Double standards stunting female career progression

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Men won't quit double standards because they don't want to give up their advantage. They get higher job "return" than women, because they get more with less effort.


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Women face greater challenges to career progression, but male employees are less aware of gendered double standards

Forty-three per cent of female employees report having been judged more negatively than men for the same behaviour in the past 12 months, according to research by Murray Edwards College, a women-only college at the University of Cambridge.

The research, released as part of the college’s 'Collaborating with Men' programme, found that more than half (53%) of women have seen these double standards affect their female colleagues in the past 12 months, while less than a fifth (18%) of men have noticed this happening. This suggests that while men are often aware that women face greater challenges to career progression they rarely notice the ways it manifests, the researchers said.

These double standards were found to be perpetuated by both female and male bosses. More than half of employees (55% of men and 59% of women) reported being treated differently because of their gender by a female boss.

This new research follows previous research by the university, which found that traits commonly valued in potential leaders (such as ambition, a single-minded commitment to work and risk-taking) are frequently associated with men.

The new study found that these assumptions are perceived to affect female promotion into leadership positions.

For two-thirds (64%) of female employees stereotypical views about female traits (such as building good relationships, attention to detail and strong admin skills) have led to them being perceived as good managers rather than good potential leaders in their workplaces. In contrast only 29% of men believe this is the case.

Senior women reported greater challenges to career progression than junior women. Half of senior female employees (50%) said their own workplace culture ‘often’ or ‘always’ presents career advancement challenges for women, compared with 36% of junior female employees.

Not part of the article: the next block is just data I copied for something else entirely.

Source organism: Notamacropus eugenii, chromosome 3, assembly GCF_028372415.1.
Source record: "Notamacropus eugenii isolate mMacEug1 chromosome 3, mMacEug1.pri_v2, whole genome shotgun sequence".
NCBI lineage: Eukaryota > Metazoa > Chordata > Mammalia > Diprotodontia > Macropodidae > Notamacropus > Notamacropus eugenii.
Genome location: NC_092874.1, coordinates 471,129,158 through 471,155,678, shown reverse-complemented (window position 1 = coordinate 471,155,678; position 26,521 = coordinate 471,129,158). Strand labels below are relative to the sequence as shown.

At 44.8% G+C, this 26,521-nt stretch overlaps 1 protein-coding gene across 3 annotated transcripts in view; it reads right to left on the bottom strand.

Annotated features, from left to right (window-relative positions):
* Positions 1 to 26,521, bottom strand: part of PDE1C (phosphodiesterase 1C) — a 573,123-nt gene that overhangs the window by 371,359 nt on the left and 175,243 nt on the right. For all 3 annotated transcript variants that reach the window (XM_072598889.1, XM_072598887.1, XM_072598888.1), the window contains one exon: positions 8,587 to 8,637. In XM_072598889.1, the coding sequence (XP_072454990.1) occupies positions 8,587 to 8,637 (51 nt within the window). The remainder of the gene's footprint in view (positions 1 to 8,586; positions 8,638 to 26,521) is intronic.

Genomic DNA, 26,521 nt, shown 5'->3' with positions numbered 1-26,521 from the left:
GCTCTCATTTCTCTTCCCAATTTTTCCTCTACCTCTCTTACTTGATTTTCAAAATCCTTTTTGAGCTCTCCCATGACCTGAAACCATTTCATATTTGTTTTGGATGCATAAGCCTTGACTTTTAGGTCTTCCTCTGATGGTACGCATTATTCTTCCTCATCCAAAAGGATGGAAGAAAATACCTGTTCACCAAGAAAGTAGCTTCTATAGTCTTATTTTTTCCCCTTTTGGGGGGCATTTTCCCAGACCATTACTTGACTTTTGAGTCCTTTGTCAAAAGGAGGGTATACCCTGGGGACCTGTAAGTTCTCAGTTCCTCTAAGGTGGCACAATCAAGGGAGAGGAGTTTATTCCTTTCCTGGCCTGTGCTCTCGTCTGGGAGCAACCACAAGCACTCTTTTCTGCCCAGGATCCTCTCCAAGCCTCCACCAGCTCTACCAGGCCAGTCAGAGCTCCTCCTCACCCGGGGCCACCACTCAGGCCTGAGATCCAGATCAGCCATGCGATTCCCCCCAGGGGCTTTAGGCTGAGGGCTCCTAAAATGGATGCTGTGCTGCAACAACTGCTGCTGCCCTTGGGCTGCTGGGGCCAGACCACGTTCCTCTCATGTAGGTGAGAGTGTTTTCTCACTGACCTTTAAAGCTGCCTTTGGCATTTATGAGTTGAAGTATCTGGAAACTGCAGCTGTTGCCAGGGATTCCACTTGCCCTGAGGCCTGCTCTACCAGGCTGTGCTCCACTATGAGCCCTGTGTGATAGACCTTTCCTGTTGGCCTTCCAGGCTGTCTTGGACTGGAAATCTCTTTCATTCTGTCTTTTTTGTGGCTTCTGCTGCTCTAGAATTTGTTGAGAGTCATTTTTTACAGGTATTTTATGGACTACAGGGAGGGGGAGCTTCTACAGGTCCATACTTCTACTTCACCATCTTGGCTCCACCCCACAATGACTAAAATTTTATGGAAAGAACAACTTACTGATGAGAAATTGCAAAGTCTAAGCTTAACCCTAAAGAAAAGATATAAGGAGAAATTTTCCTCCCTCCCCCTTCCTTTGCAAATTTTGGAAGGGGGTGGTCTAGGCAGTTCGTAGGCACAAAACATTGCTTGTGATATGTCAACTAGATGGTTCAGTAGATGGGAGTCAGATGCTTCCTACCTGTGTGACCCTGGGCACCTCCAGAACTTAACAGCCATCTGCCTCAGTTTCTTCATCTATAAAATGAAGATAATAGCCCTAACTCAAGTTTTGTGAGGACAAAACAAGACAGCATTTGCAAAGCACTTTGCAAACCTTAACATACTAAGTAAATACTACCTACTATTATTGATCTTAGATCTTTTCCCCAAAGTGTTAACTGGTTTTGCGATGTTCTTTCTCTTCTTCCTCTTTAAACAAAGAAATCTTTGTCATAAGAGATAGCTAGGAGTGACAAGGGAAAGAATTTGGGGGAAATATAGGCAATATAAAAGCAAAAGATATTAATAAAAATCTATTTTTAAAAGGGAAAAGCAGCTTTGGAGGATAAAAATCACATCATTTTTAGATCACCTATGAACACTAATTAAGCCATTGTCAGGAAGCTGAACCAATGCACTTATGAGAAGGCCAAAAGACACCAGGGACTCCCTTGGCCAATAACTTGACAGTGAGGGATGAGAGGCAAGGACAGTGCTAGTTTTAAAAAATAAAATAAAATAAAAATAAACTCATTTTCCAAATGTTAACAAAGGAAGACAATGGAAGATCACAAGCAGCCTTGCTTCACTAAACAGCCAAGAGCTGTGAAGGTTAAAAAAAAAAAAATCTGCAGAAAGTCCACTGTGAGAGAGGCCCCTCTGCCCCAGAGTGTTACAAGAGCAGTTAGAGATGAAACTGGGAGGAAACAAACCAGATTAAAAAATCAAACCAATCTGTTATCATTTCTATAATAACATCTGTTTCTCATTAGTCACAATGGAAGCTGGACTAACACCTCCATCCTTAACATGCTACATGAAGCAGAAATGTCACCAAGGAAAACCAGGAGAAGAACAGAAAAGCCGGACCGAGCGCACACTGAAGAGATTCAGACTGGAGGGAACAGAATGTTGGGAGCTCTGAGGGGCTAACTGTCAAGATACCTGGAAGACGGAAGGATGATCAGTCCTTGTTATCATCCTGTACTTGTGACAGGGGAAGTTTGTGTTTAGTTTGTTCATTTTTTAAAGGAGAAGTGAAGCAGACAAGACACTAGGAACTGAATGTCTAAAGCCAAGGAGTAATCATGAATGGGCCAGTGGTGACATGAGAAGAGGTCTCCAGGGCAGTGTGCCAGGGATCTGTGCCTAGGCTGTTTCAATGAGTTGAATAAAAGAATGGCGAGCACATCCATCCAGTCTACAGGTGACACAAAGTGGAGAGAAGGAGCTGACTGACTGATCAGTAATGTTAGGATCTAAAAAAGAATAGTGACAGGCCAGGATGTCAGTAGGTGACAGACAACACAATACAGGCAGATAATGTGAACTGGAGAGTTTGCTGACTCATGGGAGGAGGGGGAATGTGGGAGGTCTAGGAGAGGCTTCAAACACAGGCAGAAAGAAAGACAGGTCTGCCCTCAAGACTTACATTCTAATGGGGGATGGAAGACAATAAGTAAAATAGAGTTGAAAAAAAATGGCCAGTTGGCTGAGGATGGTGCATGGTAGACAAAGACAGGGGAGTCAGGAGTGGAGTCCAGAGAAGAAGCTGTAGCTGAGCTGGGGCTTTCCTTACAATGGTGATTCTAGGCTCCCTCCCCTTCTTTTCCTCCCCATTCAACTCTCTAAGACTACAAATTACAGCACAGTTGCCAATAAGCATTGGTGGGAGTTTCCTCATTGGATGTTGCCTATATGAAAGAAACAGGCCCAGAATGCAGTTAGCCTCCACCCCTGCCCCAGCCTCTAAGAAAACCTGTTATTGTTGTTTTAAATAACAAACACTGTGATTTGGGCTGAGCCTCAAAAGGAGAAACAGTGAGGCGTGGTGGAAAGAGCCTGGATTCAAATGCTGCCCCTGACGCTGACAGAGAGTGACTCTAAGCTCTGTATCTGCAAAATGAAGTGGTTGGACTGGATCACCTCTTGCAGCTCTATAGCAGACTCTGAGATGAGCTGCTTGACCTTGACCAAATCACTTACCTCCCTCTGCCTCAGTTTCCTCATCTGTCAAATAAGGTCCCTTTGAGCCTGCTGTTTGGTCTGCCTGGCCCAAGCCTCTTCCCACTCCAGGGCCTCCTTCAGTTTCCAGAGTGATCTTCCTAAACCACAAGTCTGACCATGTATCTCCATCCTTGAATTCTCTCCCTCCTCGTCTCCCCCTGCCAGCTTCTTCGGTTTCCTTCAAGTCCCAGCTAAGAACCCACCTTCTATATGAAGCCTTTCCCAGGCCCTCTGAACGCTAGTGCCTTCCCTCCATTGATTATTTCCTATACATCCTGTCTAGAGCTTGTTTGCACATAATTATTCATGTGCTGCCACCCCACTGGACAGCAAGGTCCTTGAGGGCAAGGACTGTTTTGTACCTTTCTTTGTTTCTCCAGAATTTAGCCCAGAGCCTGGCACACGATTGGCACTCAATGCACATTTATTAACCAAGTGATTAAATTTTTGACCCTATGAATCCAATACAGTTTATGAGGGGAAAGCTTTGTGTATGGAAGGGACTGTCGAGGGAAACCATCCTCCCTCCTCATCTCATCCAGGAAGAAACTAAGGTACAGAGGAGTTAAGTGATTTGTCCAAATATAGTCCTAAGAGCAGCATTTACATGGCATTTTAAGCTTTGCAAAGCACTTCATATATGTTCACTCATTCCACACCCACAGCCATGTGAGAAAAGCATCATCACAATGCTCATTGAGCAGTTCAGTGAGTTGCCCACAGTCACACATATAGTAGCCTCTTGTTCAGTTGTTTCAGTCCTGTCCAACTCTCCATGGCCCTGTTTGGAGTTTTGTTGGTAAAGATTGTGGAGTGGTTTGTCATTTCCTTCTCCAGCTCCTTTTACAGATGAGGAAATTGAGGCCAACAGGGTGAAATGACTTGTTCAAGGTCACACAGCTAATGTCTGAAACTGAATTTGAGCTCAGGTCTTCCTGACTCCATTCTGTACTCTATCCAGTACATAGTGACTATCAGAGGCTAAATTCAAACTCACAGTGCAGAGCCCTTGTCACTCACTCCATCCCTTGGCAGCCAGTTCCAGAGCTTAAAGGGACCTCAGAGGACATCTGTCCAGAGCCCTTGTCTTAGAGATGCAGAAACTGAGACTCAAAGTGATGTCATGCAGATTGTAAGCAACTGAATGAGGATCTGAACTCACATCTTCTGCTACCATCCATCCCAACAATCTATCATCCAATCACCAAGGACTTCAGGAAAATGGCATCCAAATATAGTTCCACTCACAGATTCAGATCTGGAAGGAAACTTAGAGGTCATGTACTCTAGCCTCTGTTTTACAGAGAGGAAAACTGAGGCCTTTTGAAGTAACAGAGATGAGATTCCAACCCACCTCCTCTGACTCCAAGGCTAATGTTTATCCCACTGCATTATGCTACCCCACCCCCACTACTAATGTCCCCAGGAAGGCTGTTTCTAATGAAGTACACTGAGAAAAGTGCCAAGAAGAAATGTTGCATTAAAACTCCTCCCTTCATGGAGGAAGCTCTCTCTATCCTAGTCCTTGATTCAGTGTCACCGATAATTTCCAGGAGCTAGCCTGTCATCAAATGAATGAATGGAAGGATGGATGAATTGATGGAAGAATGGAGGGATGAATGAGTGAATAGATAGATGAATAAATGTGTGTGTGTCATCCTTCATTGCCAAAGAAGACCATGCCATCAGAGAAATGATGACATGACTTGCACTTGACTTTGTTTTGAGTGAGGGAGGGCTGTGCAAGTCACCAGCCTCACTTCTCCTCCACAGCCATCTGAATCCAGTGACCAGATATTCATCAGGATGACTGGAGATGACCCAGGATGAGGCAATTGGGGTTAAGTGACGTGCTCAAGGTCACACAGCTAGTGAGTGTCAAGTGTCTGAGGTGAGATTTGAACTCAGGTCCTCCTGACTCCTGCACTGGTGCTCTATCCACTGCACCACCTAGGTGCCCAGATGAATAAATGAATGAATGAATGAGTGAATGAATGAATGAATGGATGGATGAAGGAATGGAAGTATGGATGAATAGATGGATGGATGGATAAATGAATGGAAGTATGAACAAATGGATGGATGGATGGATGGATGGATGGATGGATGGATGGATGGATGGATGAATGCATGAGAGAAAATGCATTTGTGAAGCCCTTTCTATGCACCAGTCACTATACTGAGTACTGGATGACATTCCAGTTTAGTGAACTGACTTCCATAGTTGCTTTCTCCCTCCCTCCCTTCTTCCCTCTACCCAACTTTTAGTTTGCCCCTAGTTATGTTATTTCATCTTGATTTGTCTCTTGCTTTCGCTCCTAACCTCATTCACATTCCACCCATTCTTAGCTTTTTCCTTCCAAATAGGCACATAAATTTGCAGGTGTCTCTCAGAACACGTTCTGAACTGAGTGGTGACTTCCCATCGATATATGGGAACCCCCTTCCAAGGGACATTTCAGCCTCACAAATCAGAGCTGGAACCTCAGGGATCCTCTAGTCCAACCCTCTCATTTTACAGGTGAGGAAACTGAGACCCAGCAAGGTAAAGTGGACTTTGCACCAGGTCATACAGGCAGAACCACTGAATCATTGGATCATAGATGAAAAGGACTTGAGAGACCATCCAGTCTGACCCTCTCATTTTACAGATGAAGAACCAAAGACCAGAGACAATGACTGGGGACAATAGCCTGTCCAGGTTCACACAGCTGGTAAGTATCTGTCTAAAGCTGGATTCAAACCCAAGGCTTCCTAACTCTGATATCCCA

Ethnicity was found to pose additional challenges, with 56% of women from BAME backgrounds saying their workplace culture ‘often’ or ‘always’ presents career advancement challenges for women, in comparison to 48% of white females.

Jill Armstrong, Collaborating with Men lead researcher and Murray Edwards College bye fellow, said that men must be involved in changing workplace cultures that prevent women from progressing. “Women are well-equipped to excel in leadership positions, but they’re not rising from middle management in the same proportions as men. Those involved in the study have been surprised by the gender gulf in perceptions about the effect of unintentionally gender-biased thinking. It’s workplace culture that has to change if we are to create equality of opportunity. That has to be done in partnership with men,” she said.

She added that the double standards women face are part of a wider cultural issue in society: “Both male and female employees acknowledge that in many workplaces men get away with behaving in ways that are not considered acceptable for women. Female anger is still particularly unpalatable – we saw that with the uproar about Serena Williams at the US Open. What is perceived as decisive and strong from men can be caricatured as bossy or aggressive from a woman.”

Jason Ghaboos, deputy director in the Home Office and and Murray Edwards College bye fellow, added that men and women need to work together to tackle the issue.

Men can sometimes wonder whether it is their place to give a voice to these issues, and I have heard from male allies that their motives for being involved in gender issues are questioned by both men and women. It needs to become more normal for men and women to talk about this,” he said.

“Gender inclusivity is not a ‘women’s issue’. To class it as such is unhelpful and masks the complexity of the issues, and the nuance required of interventions. Often solutions in the past have focused on what women need to do to improve the situation. Meaningful change can only occur when women and men work together to improve the workplace culture for all.”

The study surveyed 5,814 UK male and female employees. It is part of the Murray Edwards College’s Collaborating with Men programme, which delivers research and workshops to large employers to help them identify key gender equality issues and build inclusive workplace cultures.

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Men won't quit double standards because they don't want to give up their advantage. They get higher job "return" than women, because they get more with less effort.


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